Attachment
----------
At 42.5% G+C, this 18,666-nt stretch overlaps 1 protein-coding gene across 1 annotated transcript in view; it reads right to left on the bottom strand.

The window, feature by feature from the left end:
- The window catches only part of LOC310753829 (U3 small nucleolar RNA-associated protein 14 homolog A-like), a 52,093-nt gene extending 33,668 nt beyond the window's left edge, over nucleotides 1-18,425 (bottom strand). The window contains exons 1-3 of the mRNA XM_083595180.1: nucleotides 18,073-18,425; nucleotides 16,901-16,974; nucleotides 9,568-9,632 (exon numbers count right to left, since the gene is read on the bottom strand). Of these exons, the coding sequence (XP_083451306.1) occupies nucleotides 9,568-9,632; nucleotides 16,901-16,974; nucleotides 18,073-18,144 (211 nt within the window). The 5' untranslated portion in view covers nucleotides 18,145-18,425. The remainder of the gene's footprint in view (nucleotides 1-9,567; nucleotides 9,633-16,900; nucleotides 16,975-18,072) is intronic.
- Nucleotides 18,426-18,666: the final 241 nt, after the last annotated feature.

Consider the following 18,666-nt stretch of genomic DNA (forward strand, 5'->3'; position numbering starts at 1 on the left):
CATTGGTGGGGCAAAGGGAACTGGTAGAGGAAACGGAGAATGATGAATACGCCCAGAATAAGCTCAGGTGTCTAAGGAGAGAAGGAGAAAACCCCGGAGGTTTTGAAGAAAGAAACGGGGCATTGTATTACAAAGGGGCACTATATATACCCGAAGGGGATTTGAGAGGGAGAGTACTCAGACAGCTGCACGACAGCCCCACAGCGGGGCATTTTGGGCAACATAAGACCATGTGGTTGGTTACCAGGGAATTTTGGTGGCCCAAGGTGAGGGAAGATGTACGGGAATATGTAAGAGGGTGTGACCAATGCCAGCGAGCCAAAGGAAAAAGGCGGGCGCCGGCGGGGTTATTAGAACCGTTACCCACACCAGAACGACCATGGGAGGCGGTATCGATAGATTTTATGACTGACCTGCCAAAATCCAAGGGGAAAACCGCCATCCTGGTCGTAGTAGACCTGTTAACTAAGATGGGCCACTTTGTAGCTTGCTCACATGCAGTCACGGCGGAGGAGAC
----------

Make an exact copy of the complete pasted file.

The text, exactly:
At 42.5% G+C, this 18,666-nt stretch overlaps 1 protein-coding gene across 1 annotated transcript in view; it reads right to left on the bottom strand.

The window, feature by feature from the left end:
- The window catches only part of LOC310753829 (U3 small nucleolar RNA-associated protein 14 homolog A-like), a 52,093-nt gene extending 33,668 nt beyond the window's left edge, over nucleotides 1-18,425 (bottom strand). The window contains exons 1-3 of the mRNA XM_083595180.1: nucleotides 18,073-18,425; nucleotides 16,901-16,974; nucleotides 9,568-9,632 (exon numbers count right to left, since the gene is read on the bottom strand). Of these exons, the coding sequence (XP_083451306.1) occupies nucleotides 9,568-9,632; nucleotides 16,901-16,974; nucleotides 18,073-18,144 (211 nt within the window). The 5' untranslated portion in view covers nucleotides 18,145-18,425. The remainder of the gene's footprint in view (nucleotides 1-9,567; nucleotides 9,633-16,900; nucleotides 16,975-18,072) is intronic.
- Nucleotides 18,426-18,666: the final 241 nt, after the last annotated feature.

Consider the following 18,666-nt stretch of genomic DNA (forward strand, 5'->3'; position numbering starts at 1 on the left):
CATTGGTGGGGCAAAGGGAACTGGTAGAGGAAACGGAGAATGATGAATACGCCCAGAATAAGCTCAGGTGTCTAAGGAGAGAAGGAGAAAACCCCGGAGGTTTTGAAGAAAGAAACGGGGCATTGTATTACAAAGGGGCACTATATATACCCGAAGGGGATTTGAGAGGGAGAGTACTCAGACAGCTGCACGACAGCCCCACAGCGGGGCATTTTGGGCAACATAAGACCATGTGGTTGGTTACCAGGGAATTTTGGTGGCCCAAGGTGAGGGAAGATGTACGGGAATATGTAAGAGGGTGTGACCAATGCCAGCGAGCCAAAGGAAAAAGGCGGGCGCCGGCGGGGTTATTAGAACCGTTACCCACACCAGAACGACCATGGGAGGCGGTATCGATAGATTTTATGACTGACCTGCCAAAATCCAAGGGGAAAACCGCCATCCTGGTCGTAGTAGACCTGTTAACTAAGATGGGCCACTTTGTAGCTTGCTCACATGCAGTCACGGCGGAGGAGAC